The Four Dangers

revised on 2024-07-10

Dhamma Talks by Mogok Sayadaw; 12th December 1960

It’s important to know the four dangers mentioned by the Buddha in Aṅguttara Nikāya**.** Only by knowing about the dangers will you shun them. Once you know the place is not good, you will want to change the place. There are four dangers : birth, ageing, sickness, and death. Clinging to one’s khandha, family members, and wealth is the same as a vulture liking or loving the putrid carcass of a dead dog. Living beings are happy wherever they are. Being happy with dangers is samudaya taṇhā. Being pushed down to dangers is ignorance. Encountering the four dangers is due to avijjā and saṅkhāra. If there is no avijjā and saṅkhāra, knowledge arises and the condition becomes unconditioned.

Avijjā and saṅkhāra are also like someone who is blind, and when walking, they tumble down and get injuries. Here, avijjā is not seeing (blindness); saṅkhāra is action (walking); injuries are jāti, jarā, vyādhi, and maraṇa.

In practising vipassanā, don’t delay the practice until tomorrow or the day after tomorrow. Days, months, and years are related to the sun and moon; they will constantly change until the world is destroyed. (Doomsday with darkness is where humans’ kilesas excel them.) Your khandhas are not like this. You can’t delay or extend the time. Therefore, you have to search for a parting road (from the defiled path to the purified path) before arriving at sickness.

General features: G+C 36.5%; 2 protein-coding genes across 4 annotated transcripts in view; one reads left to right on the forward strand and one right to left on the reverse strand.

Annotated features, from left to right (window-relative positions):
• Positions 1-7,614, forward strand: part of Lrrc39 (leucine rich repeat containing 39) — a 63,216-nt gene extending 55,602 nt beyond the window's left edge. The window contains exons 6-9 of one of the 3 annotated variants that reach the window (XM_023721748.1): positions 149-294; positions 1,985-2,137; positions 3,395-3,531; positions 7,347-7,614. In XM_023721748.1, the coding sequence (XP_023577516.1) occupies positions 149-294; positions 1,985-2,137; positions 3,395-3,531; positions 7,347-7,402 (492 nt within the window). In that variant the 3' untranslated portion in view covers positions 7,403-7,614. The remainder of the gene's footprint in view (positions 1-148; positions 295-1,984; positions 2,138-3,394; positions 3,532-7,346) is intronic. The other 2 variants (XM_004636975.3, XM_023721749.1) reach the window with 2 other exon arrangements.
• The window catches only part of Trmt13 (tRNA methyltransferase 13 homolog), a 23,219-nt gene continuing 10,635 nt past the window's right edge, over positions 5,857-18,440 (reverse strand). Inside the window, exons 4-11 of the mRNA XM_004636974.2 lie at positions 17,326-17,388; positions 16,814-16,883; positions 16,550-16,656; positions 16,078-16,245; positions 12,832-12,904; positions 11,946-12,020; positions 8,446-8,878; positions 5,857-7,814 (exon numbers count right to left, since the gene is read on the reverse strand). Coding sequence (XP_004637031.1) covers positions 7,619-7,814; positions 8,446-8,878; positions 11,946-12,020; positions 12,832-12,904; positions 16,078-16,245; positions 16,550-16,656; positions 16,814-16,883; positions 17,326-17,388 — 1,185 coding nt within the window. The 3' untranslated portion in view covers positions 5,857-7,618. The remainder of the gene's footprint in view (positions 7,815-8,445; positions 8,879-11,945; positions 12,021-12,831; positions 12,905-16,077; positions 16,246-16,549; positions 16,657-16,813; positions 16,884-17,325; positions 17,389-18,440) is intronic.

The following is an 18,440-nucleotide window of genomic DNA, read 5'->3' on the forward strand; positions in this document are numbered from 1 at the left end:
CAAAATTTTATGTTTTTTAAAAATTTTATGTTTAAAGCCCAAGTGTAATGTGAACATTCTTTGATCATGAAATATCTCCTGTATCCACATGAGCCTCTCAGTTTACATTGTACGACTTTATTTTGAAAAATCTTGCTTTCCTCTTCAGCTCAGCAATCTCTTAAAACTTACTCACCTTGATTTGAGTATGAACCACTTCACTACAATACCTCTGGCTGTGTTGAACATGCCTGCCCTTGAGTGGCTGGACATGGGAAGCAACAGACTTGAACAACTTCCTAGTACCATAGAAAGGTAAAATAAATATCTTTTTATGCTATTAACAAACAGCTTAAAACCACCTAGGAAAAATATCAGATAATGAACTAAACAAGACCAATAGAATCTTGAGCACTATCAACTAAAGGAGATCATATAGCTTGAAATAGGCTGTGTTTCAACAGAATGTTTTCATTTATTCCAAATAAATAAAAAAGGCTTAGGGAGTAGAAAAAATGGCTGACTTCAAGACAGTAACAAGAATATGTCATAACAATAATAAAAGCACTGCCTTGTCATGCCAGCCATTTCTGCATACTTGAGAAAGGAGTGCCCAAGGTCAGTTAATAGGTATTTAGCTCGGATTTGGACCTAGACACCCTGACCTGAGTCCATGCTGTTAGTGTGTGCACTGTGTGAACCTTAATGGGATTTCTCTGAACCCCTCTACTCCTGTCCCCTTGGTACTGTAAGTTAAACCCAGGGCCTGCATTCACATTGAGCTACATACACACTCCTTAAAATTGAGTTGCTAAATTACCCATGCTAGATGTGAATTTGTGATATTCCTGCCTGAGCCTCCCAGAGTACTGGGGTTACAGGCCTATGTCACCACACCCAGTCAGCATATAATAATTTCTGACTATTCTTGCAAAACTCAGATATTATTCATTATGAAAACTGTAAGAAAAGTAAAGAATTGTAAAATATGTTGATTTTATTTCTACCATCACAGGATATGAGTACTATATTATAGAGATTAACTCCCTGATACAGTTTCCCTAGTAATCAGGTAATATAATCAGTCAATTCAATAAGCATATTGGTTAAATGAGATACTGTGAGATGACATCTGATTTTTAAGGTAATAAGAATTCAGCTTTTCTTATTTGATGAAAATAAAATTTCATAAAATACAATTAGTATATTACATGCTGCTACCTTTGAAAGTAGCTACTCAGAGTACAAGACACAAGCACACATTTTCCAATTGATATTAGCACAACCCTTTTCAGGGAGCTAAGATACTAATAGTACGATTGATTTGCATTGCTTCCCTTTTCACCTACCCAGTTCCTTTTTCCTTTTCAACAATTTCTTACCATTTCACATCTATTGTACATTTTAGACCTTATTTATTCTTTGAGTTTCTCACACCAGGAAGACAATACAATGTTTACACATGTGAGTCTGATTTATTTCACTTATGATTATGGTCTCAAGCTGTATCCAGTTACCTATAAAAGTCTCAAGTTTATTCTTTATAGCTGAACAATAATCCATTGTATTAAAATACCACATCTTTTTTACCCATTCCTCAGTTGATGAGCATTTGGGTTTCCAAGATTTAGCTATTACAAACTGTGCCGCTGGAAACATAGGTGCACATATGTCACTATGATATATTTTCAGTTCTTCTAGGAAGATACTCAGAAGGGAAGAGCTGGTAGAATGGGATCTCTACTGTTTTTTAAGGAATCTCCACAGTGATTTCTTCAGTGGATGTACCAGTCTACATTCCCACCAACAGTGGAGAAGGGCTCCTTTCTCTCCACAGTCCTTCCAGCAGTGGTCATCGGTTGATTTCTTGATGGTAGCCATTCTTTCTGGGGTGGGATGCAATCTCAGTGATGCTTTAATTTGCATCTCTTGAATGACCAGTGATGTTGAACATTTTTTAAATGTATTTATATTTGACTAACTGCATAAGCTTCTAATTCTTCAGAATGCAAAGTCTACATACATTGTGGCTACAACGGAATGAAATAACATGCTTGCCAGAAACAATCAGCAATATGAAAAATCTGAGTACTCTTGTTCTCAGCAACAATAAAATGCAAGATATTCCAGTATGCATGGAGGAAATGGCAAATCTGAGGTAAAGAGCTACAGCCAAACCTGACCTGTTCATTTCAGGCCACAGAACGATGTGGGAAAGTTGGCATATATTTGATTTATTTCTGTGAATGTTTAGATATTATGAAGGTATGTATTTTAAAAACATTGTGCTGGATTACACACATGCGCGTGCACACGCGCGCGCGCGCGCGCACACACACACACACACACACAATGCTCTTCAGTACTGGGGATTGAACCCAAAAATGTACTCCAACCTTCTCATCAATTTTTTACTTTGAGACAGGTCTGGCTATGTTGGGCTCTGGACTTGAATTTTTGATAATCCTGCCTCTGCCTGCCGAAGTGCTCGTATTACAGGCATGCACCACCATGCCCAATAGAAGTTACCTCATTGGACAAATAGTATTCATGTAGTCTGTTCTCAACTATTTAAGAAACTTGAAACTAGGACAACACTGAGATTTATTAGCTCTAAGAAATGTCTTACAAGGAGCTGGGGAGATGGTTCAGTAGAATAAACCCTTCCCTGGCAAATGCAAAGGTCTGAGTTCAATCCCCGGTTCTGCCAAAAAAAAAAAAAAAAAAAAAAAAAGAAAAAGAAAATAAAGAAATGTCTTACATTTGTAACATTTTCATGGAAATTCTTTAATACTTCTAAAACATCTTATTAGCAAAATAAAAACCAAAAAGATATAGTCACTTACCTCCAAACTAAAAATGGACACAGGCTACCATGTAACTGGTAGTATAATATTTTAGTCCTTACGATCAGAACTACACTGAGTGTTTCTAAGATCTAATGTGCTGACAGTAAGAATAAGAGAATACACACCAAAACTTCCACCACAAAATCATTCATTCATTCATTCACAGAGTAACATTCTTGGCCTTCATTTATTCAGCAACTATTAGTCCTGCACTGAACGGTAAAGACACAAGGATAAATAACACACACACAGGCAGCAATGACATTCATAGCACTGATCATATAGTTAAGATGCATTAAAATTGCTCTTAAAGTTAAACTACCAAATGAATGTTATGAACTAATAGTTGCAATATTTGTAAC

revised on 2024-07-10

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According to the translator— Ven. Uttamo's words, this is strictly for free distribution only, as a gift of Dhamma—Dhamma Dāna. You may re-format, reprint, translate, and redistribute this work in any medium.

據英譯者—鄔達摩比丘交待,此譯文僅能免費與大眾結緣,作為法的禮物(Dhamma Dāna)。你可以在任何媒體上重新編製、重印、翻譯和重新發布這部作品。